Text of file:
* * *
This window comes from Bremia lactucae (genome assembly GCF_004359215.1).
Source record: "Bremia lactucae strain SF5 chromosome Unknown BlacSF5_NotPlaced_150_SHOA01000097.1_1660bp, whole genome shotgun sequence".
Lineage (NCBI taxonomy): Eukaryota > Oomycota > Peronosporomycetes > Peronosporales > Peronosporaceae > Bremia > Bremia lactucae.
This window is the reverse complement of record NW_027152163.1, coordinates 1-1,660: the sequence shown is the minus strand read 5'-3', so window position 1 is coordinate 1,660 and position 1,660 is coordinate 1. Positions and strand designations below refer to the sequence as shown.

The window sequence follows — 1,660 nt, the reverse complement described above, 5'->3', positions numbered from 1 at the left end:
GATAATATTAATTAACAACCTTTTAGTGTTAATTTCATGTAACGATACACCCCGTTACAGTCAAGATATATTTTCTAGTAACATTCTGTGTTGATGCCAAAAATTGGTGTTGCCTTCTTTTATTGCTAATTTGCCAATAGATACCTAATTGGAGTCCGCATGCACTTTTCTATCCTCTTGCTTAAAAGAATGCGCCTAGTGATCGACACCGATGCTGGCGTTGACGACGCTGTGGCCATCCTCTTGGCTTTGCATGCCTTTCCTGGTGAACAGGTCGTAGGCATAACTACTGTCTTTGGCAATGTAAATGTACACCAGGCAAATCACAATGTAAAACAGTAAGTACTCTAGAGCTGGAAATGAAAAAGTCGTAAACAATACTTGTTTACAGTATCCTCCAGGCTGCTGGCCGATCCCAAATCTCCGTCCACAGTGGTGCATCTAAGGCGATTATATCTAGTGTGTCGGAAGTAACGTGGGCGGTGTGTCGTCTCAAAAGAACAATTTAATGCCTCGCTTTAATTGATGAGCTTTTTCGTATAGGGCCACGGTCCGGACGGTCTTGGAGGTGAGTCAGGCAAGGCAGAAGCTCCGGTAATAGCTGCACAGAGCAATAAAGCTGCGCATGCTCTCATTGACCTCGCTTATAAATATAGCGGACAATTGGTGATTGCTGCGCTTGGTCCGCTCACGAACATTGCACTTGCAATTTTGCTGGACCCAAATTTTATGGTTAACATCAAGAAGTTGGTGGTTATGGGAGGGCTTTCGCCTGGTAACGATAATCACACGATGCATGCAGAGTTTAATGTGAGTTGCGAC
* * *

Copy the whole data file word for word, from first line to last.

This window comes from Bremia lactucae (genome assembly GCF_004359215.1).
Source record: "Bremia lactucae strain SF5 chromosome Unknown BlacSF5_NotPlaced_150_SHOA01000097.1_1660bp, whole genome shotgun sequence".
Lineage (NCBI taxonomy): Eukaryota > Oomycota > Peronosporomycetes > Peronosporales > Peronosporaceae > Bremia > Bremia lactucae.
This window is the reverse complement of record NW_027152163.1, coordinates 1-1,660: the sequence shown is the minus strand read 5'-3', so window position 1 is coordinate 1,660 and position 1,660 is coordinate 1. Positions and strand designations below refer to the sequence as shown.

The window sequence follows — 1,660 nt, the reverse complement described above, 5'->3', positions numbered from 1 at the left end:
GATAATATTAATTAACAACCTTTTAGTGTTAATTTCATGTAACGATACACCCCGTTACAGTCAAGATATATTTTCTAGTAACATTCTGTGTTGATGCCAAAAATTGGTGTTGCCTTCTTTTATTGCTAATTTGCCAATAGATACCTAATTGGAGTCCGCATGCACTTTTCTATCCTCTTGCTTAAAAGAATGCGCCTAGTGATCGACACCGATGCTGGCGTTGACGACGCTGTGGCCATCCTCTTGGCTTTGCATGCCTTTCCTGGTGAACAGGTCGTAGGCATAACTACTGTCTTTGGCAATGTAAATGTACACCAGGCAAATCACAATGTAAAACAGTAAGTACTCTAGAGCTGGAAATGAAAAAGTCGTAAACAATACTTGTTTACAGTATCCTCCAGGCTGCTGGCCGATCCCAAATCTCCGTCCACAGTGGTGCATCTAAGGCGATTATATCTAGTGTGTCGGAAGTAACGTGGGCGGTGTGTCGTCTCAAAAGAACAATTTAATGCCTCGCTTTAATTGATGAGCTTTTTCGTATAGGGCCACGGTCCGGACGGTCTTGGAGGTGAGTCAGGCAAGGCAGAAGCTCCGGTAATAGCTGCACAGAGCAATAAAGCTGCGCATGCTCTCATTGACCTCGCTTATAAATATAGCGGACAATTGGTGATTGCTGCGCTTGGTCCGCTCACGAACATTGCACTTGCAATTTTGCTGGACCCAAATTTTATGGTTAACATCAAGAAGTTGGTGGTTATGGGAGGGCTTTCGCCTGGTAACGATAATCACACGATGCATGCAGAGTTTAATGTGAGTTGCGAC